The Ocean


Iím not going to make it!

I wonít last the night!

I donít feel that I have got

what it takes to stay upright.


I feel as though my boat is

leaning ever further towards the trough,

and the crests are coming faster

than my oars can alter off.


The oceanís getting higherÖ

Oh, it is so high!

My boat is sitting lower

beneath the darkening sky.


My body aches a million pains.

My hands are cracked and sore.

My face is chapped, and my toes are numb,

and I only have one oar.


The struggle begins to take its toll,

and my mind begins to cloud.

I no longer hear my thoughts

for the roaring windís too loud.


The situation has such presence,

and the dangerís oh so clear.

My thoughts go blankÖ

time stands stillÖ and I no longer fear.


I grab my oar, I dig it deep,

and I pull with all my might.

I feel as though Iím dreaming

as I row throughout the night.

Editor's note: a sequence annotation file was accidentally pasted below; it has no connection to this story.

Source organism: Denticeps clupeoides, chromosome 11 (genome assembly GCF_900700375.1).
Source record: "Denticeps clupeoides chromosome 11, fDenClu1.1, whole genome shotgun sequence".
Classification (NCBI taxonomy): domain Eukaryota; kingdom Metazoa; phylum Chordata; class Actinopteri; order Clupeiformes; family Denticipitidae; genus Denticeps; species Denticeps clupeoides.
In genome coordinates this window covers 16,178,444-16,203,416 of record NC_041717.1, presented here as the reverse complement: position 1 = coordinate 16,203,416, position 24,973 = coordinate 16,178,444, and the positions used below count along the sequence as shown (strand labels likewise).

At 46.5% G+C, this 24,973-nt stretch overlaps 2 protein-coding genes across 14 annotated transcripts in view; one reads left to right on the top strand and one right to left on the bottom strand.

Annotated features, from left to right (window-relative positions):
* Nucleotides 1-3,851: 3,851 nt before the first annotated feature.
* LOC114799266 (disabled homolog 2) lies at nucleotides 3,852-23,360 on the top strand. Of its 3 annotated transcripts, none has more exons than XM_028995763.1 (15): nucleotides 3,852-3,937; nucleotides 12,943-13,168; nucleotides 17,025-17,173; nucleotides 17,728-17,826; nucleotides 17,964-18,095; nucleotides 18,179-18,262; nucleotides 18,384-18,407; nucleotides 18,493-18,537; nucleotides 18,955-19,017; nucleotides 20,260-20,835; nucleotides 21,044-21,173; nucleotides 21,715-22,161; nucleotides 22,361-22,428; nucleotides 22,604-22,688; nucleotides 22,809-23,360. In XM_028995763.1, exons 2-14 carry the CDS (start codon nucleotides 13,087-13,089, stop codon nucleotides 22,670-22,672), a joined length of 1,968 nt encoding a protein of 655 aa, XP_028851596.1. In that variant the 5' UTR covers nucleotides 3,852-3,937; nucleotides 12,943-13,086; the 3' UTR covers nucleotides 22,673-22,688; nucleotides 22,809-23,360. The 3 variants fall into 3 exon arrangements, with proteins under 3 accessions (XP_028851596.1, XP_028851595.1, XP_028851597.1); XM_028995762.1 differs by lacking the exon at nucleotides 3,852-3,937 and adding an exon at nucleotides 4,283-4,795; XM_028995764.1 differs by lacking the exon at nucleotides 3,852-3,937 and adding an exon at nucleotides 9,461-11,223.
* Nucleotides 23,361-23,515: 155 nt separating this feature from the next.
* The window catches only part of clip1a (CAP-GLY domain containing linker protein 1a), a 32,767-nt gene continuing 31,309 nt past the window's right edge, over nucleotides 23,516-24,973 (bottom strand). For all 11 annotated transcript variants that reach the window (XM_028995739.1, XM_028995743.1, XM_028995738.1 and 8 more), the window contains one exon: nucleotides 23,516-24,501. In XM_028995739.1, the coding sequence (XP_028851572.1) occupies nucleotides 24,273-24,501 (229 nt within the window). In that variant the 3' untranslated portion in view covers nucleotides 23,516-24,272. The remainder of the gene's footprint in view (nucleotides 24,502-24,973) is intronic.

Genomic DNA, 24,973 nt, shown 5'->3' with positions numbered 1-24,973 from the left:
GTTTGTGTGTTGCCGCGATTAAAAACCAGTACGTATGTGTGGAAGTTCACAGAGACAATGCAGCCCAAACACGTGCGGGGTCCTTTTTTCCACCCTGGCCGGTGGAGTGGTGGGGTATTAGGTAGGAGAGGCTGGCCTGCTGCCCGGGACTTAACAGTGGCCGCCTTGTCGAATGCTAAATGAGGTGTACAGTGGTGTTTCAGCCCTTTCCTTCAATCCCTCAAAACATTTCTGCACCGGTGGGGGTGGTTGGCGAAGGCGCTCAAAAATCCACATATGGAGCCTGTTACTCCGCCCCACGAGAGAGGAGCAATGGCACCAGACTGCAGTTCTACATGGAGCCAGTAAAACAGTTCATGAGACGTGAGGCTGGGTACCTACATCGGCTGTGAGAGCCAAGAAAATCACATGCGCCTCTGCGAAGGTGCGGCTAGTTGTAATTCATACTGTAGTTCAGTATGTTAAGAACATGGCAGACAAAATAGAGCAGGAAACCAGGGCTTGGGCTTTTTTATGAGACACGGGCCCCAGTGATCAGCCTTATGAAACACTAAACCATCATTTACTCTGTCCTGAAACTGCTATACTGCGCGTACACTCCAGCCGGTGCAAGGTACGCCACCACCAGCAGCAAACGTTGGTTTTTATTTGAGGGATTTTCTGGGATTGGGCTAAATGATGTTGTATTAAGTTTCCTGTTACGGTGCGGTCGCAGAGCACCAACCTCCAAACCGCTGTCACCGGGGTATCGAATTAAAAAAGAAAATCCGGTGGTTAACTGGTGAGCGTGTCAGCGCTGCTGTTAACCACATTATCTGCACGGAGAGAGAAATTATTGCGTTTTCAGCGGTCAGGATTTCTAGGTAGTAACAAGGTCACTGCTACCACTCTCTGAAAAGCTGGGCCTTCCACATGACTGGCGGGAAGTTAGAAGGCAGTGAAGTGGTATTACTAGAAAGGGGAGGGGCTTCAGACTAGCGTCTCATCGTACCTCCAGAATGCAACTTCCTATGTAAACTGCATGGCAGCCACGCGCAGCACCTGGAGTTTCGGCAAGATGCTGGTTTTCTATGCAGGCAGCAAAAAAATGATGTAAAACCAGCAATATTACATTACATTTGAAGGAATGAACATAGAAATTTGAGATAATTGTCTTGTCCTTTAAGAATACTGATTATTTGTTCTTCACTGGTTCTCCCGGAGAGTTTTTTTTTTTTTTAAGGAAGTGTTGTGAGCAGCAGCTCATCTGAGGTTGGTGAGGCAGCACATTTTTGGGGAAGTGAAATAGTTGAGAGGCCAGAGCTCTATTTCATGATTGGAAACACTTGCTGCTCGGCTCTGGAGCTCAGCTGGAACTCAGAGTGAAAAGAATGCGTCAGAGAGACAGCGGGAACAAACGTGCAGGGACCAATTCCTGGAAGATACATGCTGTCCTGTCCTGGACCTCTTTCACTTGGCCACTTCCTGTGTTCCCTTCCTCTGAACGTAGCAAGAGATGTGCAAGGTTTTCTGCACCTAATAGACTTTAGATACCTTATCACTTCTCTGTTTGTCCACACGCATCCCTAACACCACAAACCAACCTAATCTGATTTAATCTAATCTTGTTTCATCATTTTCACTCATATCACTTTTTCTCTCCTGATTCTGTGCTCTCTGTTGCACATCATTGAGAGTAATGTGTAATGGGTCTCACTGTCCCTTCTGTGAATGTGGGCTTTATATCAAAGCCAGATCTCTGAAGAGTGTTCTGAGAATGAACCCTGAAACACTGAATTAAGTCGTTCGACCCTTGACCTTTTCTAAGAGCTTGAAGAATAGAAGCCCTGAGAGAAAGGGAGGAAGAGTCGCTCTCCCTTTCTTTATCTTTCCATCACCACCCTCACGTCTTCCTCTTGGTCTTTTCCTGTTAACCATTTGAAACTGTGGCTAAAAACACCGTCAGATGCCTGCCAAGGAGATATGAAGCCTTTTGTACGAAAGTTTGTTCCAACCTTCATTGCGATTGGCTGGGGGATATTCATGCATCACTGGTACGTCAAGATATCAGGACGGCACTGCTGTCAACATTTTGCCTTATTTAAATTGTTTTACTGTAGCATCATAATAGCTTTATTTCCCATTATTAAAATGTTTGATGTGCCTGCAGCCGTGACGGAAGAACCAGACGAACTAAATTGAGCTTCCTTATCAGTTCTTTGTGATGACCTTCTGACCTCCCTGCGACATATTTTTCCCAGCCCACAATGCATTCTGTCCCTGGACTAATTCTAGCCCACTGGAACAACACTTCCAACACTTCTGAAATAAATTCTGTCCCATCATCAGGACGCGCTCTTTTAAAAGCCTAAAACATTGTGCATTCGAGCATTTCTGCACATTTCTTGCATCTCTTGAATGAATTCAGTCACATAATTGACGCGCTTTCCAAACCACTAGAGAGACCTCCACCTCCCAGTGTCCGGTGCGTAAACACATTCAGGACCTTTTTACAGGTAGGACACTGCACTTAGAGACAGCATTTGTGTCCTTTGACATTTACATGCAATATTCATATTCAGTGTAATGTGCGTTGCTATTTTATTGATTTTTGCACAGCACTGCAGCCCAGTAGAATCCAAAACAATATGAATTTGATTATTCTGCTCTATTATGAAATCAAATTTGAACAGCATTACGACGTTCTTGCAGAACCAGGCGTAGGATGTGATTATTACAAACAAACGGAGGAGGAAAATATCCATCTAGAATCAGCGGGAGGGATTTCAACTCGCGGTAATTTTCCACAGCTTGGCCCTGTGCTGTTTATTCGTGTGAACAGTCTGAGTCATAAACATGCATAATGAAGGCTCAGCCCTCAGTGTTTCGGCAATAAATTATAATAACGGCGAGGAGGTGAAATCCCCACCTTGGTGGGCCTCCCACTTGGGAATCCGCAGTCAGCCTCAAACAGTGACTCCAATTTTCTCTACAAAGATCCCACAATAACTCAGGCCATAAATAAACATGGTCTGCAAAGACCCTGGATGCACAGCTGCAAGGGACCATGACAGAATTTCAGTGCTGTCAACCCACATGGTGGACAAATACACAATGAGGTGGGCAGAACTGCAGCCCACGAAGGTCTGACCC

I no longer hear the wind,

nor feel the cold nor rain.

I no longer note the sea

nor waves nor feel the pain.


Thereís only one thing that my mind

will allow myself to see.

Itís not the waves, nor rain, nor clouds,

nor boat nor even me.


There is but only one deep, dark patch

of this colorless sea

where next I shall thrust my oar

which enters my reality.


To most the ocean is a place

to swim or sail or sun,

or, perhaps, to fish or surf or ski,

or maybe some other fun.


This vast expanse, of which I speak,

is where the seagulls soar.

Itís where the summer hoards do crowdÖ

and itís where I dip my oar.

October 8, 1987


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